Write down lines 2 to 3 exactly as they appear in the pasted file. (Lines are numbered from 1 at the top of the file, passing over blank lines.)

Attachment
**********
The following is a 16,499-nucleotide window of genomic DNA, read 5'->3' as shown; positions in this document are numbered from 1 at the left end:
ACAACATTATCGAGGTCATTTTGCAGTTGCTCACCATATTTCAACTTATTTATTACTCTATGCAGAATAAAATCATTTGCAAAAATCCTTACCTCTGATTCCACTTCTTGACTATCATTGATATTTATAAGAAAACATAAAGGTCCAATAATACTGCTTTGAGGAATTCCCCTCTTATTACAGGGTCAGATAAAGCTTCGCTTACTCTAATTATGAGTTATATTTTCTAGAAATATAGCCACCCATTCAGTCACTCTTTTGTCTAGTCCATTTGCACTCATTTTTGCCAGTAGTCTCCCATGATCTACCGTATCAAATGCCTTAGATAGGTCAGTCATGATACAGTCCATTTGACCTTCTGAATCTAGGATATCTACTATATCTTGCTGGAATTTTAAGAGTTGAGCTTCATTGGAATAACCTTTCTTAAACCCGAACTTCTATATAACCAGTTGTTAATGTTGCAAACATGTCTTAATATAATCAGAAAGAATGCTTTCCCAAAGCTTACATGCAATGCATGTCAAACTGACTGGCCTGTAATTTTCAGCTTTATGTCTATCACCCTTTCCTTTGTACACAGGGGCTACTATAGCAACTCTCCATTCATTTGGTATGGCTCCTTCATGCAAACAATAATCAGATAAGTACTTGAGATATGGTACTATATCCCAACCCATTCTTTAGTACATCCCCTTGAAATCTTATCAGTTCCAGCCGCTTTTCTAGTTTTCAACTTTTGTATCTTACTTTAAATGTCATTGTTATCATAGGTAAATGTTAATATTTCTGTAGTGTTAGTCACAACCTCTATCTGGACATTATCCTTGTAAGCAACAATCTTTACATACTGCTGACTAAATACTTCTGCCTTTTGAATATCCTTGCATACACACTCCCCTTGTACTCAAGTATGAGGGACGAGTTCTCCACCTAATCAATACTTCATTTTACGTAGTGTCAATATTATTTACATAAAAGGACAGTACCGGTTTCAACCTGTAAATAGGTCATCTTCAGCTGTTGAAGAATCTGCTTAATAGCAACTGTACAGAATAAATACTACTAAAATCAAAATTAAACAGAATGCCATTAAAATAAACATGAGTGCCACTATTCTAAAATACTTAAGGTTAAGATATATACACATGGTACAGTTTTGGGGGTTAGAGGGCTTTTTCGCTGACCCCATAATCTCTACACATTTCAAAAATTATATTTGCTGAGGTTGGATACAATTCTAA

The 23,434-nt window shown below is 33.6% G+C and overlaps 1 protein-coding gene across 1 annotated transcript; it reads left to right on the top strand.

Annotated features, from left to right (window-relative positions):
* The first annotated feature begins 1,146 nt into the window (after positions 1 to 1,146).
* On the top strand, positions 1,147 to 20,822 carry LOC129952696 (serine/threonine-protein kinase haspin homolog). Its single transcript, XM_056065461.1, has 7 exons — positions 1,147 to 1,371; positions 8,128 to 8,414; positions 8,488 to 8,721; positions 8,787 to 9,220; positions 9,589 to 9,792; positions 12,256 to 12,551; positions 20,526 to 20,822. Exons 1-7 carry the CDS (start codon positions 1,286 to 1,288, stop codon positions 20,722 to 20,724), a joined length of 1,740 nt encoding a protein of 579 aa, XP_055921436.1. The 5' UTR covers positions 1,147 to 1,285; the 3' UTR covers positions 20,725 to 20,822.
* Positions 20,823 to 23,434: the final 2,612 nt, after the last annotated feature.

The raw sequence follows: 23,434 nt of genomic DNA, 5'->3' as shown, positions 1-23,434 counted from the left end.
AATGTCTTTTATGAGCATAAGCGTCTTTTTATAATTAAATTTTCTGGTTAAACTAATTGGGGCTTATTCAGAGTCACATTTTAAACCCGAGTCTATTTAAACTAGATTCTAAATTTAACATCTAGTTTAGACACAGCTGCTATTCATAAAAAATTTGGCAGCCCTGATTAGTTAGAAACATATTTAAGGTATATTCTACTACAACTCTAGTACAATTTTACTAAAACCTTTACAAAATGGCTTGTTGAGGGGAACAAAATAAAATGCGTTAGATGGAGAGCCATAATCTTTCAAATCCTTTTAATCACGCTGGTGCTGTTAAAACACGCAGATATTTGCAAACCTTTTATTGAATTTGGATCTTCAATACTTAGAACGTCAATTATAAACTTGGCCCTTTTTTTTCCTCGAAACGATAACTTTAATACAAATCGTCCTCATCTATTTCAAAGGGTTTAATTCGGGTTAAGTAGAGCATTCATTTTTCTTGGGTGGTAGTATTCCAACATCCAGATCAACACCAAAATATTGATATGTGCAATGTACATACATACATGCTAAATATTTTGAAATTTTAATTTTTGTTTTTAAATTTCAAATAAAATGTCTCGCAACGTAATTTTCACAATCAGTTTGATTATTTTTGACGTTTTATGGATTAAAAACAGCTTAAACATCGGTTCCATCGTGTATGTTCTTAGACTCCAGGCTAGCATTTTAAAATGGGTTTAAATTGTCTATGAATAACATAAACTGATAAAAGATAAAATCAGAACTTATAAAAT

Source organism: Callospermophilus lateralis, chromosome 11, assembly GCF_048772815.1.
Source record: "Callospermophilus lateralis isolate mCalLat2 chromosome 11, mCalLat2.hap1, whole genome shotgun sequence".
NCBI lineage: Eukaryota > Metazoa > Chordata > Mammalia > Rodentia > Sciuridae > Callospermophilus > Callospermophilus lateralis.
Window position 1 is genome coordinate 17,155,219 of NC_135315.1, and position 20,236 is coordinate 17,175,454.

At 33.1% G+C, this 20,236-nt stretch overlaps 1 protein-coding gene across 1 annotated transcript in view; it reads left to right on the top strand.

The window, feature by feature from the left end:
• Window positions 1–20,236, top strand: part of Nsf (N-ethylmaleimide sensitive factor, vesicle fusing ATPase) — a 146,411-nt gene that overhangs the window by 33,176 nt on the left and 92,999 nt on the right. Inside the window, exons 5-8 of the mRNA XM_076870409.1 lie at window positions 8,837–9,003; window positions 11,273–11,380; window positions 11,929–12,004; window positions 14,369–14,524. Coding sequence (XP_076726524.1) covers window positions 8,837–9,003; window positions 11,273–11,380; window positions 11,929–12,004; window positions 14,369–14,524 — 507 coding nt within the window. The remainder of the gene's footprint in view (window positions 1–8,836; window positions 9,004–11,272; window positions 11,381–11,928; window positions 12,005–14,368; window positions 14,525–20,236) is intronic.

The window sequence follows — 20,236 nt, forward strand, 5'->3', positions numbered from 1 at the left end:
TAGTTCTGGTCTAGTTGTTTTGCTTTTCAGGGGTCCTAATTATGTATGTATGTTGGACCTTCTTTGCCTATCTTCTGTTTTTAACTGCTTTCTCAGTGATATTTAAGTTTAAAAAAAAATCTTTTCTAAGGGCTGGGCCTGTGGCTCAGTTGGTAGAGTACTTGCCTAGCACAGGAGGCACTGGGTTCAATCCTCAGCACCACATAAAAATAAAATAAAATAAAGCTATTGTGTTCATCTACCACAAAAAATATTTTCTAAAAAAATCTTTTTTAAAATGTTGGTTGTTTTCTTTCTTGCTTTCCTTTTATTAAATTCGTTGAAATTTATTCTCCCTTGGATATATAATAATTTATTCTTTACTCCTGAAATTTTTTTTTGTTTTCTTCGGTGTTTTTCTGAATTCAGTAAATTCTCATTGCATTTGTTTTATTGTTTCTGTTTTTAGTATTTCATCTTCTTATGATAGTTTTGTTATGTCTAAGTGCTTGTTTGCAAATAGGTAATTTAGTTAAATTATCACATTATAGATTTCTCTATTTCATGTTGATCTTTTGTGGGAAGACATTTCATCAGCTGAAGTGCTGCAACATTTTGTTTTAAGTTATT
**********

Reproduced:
ACAACATTATCGAGGTCATTTTGCAGTTGCTCACCATATTTCAACTTATTTATTACTCTATGCAGAATAAAATCATTTGCAAAAATCCTTACCTCTGATTCCACTTCTTGACTATCATTGATATTTATAAGAAAACATAAAGGTCCAATAATACTGCTTTGAGGAATTCCCCTCTTATTACAGGGTCAGATAAAGCTTCGCTTACTCTAATTATGAGTTATATTTTCTAGAAATATAGCCACCCATTCAGTCACTCTTTTGTCTAGTCCATTTGCACTCATTTTTGCCAGTAGTCTCCCATGATCTACCGTATCAAATGCCTTAGATAGGTCAGTCATGATACAGTCCATTTGACCTTCTGAATCTAGGATATCTACTATATCTTGCTGGAATTTTAAGAGTTGAGCTTCATTGGAATAACCTTTCTTAAACCCGAACTTCTATATAACCAGTTGTTAATGTTGCAAACATGTCTTAATATAATCAGAAAGAATGCTTTCCCAAAGCTTACATGCAATGCATGTCAAACTGACTGGCCTGTAATTTTCAGCTTTATGTCTATCACCCTTTCCTTTGTACACAGGGGCTACTATAGCAACTCTCCATTCATTTGGTATGGCTCCTTCATGCAAACAATAATCAGATAAGTACTTGAGATATGGTACTATATCCCAACCCATTCTTTAGTACATCCCCTTGAAATCTTATCAGTTCCAGCCGCTTTTCTAGTTTTCAACTTTTGTATCTTACTTTAAATGTCATTGTTATCATAGGTAAATGTTAATATTTCTGTAGTGTTAGTCACAACCTCTATCTGGACATTATCCTTGTAAGCAACAATCTTTACATACTGCTGACTAAATACTTCTGCCTTTTGAATATCCTTGCATACACACTCCCCTTGTACTCAAGTATGAGGGACGAGTTCTCCACCTAATCAATACTTCATTTTACGTAGTGTCAATATTATTTACATAAAAGGACAGTACCGGTTTCAACCTGTAAATAGGTCATCTTCAGCTGTTGAAGAATCTGCTTAATAGCAACTGTACAGAATAAATACTACTAAAATCAAAATTAAACAGAATGCCATTAAAATAAACATGAGTGCCACTATTCTAAAATACTTAAGGTTAAGATATATACACATGGTACAGTTTTGGGGGTTAGAGGGCTTTTTCGCTGACCCCATAATCTCTACACATTTCAAAAATTATATTTGCTGAGGTTGGATACAATTCTAA

The 23,434-nt window shown below is 33.6% G+C and overlaps 1 protein-coding gene across 1 annotated transcript; it reads left to right on the top strand.